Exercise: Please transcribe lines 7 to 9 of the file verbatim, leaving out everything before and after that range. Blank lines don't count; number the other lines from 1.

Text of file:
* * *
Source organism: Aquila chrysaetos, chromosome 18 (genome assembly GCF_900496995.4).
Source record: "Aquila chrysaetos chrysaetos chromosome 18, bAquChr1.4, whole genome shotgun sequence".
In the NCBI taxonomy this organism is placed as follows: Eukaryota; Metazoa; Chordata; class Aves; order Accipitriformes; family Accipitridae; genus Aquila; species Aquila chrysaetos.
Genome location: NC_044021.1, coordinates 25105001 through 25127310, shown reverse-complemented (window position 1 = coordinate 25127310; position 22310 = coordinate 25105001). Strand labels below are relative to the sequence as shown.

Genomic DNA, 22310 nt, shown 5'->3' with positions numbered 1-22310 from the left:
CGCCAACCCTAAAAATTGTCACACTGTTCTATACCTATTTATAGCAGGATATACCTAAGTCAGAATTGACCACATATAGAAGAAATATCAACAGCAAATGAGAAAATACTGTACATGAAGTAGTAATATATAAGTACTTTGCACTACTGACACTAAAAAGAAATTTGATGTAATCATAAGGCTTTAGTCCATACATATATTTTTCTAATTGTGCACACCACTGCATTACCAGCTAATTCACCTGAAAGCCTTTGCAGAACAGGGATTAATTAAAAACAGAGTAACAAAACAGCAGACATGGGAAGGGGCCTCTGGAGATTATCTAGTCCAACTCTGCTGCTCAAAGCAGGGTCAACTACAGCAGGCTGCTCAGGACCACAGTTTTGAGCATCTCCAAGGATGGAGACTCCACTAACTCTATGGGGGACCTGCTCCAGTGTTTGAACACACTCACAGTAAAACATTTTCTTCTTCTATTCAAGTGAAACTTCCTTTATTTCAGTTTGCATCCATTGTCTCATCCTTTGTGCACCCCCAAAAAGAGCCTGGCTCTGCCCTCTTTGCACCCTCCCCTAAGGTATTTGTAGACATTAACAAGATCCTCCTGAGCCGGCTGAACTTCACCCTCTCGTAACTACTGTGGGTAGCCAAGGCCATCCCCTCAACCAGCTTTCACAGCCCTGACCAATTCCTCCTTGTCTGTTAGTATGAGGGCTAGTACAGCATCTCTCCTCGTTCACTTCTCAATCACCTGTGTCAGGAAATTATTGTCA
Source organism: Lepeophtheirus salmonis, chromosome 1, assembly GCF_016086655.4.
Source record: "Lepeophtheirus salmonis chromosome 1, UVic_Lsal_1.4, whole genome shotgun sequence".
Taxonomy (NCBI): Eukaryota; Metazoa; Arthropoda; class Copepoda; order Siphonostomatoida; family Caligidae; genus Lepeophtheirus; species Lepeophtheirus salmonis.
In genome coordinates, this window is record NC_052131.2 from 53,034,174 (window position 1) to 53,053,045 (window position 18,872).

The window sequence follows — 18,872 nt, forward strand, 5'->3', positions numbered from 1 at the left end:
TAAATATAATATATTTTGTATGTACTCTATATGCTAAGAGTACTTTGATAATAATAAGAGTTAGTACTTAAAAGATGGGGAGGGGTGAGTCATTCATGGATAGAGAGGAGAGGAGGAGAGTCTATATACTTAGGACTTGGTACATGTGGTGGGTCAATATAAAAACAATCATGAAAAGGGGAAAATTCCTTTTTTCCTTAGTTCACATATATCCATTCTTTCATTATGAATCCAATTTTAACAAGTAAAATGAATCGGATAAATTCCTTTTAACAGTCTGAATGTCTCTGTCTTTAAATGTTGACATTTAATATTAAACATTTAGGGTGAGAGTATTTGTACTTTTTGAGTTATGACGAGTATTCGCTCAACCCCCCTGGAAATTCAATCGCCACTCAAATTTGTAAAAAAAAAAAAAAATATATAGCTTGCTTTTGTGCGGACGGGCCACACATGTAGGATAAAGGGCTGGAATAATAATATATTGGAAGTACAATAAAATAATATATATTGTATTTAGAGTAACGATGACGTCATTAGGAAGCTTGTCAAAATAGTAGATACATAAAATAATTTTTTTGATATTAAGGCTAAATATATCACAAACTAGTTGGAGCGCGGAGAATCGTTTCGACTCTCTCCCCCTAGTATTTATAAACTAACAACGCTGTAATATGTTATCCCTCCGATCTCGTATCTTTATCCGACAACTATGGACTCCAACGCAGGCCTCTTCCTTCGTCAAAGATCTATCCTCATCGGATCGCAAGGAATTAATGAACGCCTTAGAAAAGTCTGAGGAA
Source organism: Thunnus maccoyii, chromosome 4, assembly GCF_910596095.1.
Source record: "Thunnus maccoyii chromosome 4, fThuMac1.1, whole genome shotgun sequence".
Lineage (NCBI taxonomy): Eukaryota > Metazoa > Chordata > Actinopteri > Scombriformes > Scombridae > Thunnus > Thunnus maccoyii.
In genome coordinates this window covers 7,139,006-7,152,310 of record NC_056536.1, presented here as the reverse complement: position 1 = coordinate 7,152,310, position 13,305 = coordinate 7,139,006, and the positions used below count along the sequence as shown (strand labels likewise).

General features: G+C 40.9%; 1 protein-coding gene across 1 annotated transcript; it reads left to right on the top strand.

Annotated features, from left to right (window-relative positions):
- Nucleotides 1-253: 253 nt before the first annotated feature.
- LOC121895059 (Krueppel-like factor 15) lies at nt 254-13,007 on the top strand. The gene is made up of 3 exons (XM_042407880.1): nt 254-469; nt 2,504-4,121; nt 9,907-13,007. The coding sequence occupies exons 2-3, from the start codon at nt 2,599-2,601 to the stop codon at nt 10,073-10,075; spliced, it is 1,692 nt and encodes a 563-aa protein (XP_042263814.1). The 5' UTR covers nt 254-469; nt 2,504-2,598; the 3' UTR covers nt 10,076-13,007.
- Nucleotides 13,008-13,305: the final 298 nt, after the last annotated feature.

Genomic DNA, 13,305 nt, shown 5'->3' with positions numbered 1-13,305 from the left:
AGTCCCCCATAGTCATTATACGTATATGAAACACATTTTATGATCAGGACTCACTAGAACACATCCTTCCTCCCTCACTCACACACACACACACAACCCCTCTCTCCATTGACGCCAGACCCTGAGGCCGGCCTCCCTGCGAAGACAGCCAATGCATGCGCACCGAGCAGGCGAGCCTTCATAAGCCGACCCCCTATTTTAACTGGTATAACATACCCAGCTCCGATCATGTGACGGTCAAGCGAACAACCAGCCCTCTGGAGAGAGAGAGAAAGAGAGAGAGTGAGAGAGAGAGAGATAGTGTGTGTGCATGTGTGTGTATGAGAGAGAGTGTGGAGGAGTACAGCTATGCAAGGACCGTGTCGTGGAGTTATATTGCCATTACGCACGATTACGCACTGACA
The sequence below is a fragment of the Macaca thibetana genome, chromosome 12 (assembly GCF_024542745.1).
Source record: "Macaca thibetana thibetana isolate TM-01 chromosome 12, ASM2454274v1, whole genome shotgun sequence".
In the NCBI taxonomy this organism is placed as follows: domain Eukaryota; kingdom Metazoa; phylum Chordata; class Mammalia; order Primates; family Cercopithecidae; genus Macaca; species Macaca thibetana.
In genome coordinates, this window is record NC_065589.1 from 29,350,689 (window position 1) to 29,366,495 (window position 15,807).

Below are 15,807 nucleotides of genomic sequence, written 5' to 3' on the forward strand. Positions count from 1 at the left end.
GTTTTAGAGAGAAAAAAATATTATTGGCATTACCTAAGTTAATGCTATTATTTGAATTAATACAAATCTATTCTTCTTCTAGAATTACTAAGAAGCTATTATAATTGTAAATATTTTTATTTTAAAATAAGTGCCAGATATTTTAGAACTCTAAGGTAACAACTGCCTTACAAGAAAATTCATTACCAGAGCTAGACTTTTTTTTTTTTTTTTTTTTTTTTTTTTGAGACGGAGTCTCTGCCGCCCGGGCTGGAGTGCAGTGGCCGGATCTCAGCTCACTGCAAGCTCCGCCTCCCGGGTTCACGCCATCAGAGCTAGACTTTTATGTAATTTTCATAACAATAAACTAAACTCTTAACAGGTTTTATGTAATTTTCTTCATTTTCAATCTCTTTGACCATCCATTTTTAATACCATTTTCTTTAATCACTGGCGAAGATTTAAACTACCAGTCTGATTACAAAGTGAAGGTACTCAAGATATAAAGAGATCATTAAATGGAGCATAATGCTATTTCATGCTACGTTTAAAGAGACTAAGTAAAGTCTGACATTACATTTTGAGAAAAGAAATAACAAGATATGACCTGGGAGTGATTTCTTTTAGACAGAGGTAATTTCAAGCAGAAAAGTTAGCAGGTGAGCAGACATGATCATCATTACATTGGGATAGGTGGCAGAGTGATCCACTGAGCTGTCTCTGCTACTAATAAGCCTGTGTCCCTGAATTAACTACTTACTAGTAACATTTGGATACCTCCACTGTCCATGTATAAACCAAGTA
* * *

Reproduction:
Source organism: Lepeophtheirus salmonis, chromosome 1, assembly GCF_016086655.4.
Source record: "Lepeophtheirus salmonis chromosome 1, UVic_Lsal_1.4, whole genome shotgun sequence".
Taxonomy (NCBI): Eukaryota; Metazoa; Arthropoda; class Copepoda; order Siphonostomatoida; family Caligidae; genus Lepeophtheirus; species Lepeophtheirus salmonis.